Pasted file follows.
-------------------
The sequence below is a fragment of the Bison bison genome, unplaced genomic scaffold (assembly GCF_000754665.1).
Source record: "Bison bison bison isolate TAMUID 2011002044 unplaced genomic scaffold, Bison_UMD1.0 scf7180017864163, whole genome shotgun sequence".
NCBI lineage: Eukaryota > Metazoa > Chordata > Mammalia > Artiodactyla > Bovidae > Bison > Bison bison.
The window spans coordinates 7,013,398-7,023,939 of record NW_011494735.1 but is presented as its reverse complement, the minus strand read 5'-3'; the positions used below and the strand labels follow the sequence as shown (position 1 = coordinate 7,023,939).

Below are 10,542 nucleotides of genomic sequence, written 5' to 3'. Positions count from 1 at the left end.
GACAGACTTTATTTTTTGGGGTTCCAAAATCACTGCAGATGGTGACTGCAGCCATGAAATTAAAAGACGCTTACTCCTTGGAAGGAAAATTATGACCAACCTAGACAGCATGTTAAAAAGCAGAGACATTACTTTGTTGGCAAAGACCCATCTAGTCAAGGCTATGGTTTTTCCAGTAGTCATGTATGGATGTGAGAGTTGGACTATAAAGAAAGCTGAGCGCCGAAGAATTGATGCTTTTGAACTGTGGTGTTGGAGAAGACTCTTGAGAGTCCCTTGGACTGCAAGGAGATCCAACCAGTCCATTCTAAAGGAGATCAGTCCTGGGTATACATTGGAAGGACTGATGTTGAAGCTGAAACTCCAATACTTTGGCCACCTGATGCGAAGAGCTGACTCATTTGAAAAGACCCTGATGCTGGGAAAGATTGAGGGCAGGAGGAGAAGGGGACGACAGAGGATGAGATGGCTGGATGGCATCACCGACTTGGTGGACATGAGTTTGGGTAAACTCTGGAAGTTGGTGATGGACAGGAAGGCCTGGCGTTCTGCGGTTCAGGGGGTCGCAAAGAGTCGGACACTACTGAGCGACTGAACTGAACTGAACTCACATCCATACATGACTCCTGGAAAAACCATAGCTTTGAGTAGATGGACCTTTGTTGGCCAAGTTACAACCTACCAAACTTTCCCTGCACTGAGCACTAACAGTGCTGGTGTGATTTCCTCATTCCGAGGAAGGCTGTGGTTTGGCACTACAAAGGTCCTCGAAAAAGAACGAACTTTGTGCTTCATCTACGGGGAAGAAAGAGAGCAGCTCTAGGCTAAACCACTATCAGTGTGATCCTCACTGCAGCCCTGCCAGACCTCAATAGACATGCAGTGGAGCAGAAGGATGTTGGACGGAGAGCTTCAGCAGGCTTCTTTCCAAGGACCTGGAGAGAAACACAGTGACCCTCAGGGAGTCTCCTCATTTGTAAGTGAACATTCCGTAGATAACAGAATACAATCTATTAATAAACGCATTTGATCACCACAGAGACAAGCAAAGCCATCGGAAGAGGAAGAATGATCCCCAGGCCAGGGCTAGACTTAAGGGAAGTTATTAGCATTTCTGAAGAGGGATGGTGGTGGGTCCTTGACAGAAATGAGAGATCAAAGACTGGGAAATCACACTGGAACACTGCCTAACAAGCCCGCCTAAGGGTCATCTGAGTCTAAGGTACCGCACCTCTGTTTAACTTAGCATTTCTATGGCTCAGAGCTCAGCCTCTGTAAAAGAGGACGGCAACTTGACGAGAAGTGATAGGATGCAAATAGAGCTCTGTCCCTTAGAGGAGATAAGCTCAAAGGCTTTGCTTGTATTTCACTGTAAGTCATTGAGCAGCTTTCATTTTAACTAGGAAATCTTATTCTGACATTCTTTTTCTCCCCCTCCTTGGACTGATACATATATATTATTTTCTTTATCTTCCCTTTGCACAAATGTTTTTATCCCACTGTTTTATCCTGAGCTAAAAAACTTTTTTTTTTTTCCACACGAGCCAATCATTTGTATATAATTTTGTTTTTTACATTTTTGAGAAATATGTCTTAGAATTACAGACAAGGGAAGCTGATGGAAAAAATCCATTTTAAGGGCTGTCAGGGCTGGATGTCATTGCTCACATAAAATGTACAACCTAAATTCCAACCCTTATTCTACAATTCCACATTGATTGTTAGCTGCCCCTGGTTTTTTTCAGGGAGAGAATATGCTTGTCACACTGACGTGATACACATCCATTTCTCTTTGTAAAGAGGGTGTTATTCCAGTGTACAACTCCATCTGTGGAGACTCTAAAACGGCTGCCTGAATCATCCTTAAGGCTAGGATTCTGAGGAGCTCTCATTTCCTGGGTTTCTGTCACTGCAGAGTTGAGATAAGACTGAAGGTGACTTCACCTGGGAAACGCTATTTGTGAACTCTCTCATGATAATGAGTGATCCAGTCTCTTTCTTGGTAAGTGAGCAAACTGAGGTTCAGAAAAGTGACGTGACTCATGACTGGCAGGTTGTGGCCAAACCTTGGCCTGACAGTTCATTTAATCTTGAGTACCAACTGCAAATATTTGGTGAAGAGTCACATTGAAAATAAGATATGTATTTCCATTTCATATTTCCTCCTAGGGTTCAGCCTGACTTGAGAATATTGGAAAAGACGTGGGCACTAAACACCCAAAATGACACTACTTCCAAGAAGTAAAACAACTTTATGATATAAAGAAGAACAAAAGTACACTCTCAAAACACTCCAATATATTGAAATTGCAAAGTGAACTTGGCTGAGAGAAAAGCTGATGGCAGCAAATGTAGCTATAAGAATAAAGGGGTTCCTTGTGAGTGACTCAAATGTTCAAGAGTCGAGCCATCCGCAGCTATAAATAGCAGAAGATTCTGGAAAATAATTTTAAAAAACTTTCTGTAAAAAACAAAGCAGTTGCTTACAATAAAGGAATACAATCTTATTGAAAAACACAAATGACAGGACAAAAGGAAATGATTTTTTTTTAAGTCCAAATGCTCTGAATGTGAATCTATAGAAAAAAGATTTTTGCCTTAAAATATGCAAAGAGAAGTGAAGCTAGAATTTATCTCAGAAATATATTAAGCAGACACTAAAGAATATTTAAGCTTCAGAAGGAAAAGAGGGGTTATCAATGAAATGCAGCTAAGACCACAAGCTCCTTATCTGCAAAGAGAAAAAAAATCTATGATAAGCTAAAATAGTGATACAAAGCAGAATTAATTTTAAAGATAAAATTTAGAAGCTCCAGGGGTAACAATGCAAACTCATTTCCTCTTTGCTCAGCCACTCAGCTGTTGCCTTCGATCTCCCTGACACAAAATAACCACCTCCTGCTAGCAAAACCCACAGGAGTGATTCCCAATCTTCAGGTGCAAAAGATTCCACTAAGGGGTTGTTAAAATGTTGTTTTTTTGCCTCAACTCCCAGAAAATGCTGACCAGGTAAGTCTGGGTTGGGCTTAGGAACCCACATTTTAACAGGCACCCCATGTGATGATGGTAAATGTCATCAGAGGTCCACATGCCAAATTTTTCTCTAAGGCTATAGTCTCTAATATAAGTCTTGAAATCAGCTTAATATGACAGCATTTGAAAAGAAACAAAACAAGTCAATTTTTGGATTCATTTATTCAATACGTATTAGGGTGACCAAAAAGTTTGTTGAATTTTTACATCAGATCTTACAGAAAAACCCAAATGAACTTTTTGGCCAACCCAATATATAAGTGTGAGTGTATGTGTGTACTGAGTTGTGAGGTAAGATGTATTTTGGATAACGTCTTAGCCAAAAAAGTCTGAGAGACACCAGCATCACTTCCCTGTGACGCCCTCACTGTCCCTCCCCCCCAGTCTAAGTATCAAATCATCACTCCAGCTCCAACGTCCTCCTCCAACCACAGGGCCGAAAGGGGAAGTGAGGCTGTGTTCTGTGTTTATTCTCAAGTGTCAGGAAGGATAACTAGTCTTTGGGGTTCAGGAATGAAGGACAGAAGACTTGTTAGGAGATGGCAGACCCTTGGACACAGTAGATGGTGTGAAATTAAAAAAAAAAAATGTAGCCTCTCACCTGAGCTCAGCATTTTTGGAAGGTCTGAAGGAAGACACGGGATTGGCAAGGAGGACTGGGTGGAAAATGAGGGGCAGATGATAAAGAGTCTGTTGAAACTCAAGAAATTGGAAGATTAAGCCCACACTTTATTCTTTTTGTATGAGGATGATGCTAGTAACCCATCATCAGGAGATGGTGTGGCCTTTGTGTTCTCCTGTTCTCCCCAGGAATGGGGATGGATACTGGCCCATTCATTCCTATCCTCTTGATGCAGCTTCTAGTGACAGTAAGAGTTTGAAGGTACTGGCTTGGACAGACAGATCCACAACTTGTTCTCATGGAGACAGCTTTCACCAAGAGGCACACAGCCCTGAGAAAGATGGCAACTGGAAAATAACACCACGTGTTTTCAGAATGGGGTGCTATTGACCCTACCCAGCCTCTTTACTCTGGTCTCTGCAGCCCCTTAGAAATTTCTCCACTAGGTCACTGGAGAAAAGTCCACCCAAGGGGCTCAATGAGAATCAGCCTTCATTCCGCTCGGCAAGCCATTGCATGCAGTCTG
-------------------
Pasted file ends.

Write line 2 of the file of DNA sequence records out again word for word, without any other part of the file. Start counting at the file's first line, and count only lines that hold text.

Source record: "Bison bison bison isolate TAMUID 2011002044 unplaced genomic scaffold, Bison_UMD1.0 scf7180017864163, whole genome shotgun sequence".